Casting Our Oscar Ballot for Best Picture

With the Academy Awards quickly approaching, we're going through each of the major categories and pretending we're Academy voters. Forget who will win, we have a very important decision to make.

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With the Academy Awards quickly approaching, we're going through each of the major categories and pretending we're Academy voters. Forget who will win, we have a very important decision to make.

The Nominees: Argo, Silver Linings Playbook, Zero Dark Thirty, Lincoln, Les Misérables, Amour, Beasts of the Southern Wild, Django Unchained, Life of Pi

Nine Best Picture nominees is a lot to choose from. Too many, maybe. Ever since the Academy (of which I am, for the purposes of today's exercise, a pretend member) decided to move away from the traditional five nominees — done in the hopes that the big, popular movies would get nominated alongside the lesser seen indies — the Best Picture prize has felt, in a strange way, a little reduced in meaning. Hasn't it? Choosing from a Top Five list of deserving winners made the race feel small and competitive. But nine? That's practically all the movies that came out last year! It's too many. So I'm gonna start my voting process by dismissing more than half of them right away.

The early, easy dismissals are Django Unchained, Life of Pi, Silver Linings, Lincoln and Les Misérables. Django goes because, well, I just didn't like it. Overlong, unfocused, and troublingly unthoughtful, Quentin Tarantino's least successful film to date (creatively, anyway) had an unsettling air of smugness about it that I found really off-putting. Life of Pi, pretty and pious as it was, didn't really make the spiritual/emotional connection it was so intent on making. It should win a raft (heh) of technical awards, but there's no way it was the best movie of 2012. Or one of the nine best, even. Les Misérables was a creative success for the most part, but it's just too corny, and too slow in the middle section, to get any serious consideration here. Things get trickier with Lincoln and Silver Linings, but they're still definite nos. Lincoln soared when dealing with the rumbles and whispers of policy making (they made that exciting somehow!) but dragged and creaked when dealing with Lincoln's family troubles. Plus that never-ending ending, ugh. Silver Linings was cute and all, and there's some fine acting in it, but it's ultimately pretty glancing about its core topic, mental illness. And can a movie starring Bradley Cooper really win Best Picture? I mean, it's Bradley Cooper. Sorry, Silver Linings.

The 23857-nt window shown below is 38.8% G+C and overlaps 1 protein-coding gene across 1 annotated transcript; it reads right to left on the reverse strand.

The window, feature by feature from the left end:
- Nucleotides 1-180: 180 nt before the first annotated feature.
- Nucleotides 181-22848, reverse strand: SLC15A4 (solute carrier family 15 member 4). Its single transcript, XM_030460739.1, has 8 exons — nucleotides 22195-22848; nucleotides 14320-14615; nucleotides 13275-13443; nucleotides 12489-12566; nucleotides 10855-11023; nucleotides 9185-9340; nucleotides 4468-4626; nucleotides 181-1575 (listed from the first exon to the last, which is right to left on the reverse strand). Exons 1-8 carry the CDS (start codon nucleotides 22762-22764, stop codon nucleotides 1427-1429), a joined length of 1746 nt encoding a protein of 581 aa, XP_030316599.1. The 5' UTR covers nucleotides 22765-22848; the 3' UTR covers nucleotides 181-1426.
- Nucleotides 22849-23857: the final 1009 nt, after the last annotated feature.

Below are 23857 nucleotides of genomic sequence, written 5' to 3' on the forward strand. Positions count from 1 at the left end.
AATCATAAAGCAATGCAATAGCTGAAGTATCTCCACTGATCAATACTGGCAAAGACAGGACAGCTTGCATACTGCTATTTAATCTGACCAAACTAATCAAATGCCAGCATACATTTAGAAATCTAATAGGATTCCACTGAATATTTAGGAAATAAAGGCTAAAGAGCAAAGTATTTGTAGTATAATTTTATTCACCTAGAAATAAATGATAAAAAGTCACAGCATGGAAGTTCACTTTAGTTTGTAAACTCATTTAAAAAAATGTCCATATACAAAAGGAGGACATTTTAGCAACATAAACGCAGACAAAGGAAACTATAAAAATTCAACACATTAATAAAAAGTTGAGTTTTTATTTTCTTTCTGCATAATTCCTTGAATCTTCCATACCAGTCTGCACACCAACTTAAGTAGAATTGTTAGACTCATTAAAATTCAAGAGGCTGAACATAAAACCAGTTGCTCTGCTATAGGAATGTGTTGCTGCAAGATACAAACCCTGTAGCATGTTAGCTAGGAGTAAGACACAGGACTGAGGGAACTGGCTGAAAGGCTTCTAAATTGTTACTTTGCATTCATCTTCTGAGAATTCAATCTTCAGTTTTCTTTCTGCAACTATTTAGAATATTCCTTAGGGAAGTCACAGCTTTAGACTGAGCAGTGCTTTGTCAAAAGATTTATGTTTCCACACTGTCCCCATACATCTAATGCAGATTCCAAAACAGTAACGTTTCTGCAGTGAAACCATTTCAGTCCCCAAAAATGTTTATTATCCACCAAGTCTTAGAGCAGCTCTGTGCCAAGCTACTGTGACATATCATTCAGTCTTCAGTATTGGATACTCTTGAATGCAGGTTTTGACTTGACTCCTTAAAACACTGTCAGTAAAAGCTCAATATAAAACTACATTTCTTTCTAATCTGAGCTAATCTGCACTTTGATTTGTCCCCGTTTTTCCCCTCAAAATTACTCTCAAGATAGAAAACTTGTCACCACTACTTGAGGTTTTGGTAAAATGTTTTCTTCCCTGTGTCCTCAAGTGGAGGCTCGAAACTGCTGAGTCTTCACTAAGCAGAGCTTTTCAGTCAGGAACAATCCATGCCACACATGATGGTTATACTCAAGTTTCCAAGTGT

So that leaves me with four worthy winners. Sure Argo took some historical liberties in the name of entertainment, but Ben Affleck was pretty up-front about that. And it was indeed an entertaining movie, tense and atmospheric but also nimble and clever. Uniformly good acting met with sharp writing and sure-handed direction and the results were 100 percent pure Hollywood satisfaction. Meanwhile, our other Middle East-set thriller Zero Dark Thirty tried to take as few historical liberties as possible. Though, there's been, eh, let's say a little controversy about just how accurate the film is. It's a worthy discussion to be had, but that debate aside, as a piece of filmmaking, ZD30 is mostly excellent. Long and intricate and filled with dread and ambiguity, it's a harrowing film experience, one director Kathryn Bigelow makes well worth the journey. Inexplicably, neither Bigelow nor Affleck were nominated for Best Director this year, so awarding either of their movies with the top prize would be a good mea culpa. Between the two I'd go with Zero Dark Thirty, for speaking a bit more urgently about more urgent things.

In the next bracket we have the two smaller indies, French-language nightmare Amour and uplifting American myth cycle Beasts of the Southern Wild. Michael Haneke's Amour is the kind of movie you don't see if you have anything to do afterwards. It's a real gut-punch, this spare and unflinching look at an old woman sinking into decay. But it's also strangely cathartic and at times delicately rendered. Haneke may have found a rare soft spot here, or he might simply be synthesizing that sentiment in order to wring more tears from his main frenemies: the people who see his movies. Either way, Amour is a breathtaking thing, expansive and incredibly intimate all at once. Speaking of expansive, Benh Zeitlin's Beasts of the Southern Wild is a big swirling ode to nature, the kind of redemptive moviegoing experience that makes you want to leave the theater and dance in the rain. Zeitlin made an incredibly confident, but never cocky, directorial debut with this movie, making a film that was wholly unlike anything else this year, or really any year. That kind of unique experience deserves recognition. Still, I must admit to being more affected by Amour. Maybe I have a dark disposition, but something about Haneke's plumbing of depths resonated more for me than Zeitlin's soaring heights.

So that leaves me with Zero Dark Thirty vs. Amour. What a cheery choice! And, really, what a silly choice to have to make. These two movies couldn't be more different, which could also be said for the rest of the films on this list. But a choice I must make, because this is the Oscars. Knowing that Bigelow had a recent win with The Hurt Locker and that Haneke's films have never won anything at the Oscars, I'm inclined to go with Amour. Haneke might be trolling us all, but he does it so well. So, it's a downer of a final prize as I check the box for Amour. Bonne chance!

Previously: Best Director, Best Actor, Best Actress, Best Supporting Actor/Actress

This article is from the archive of our partner The Wire.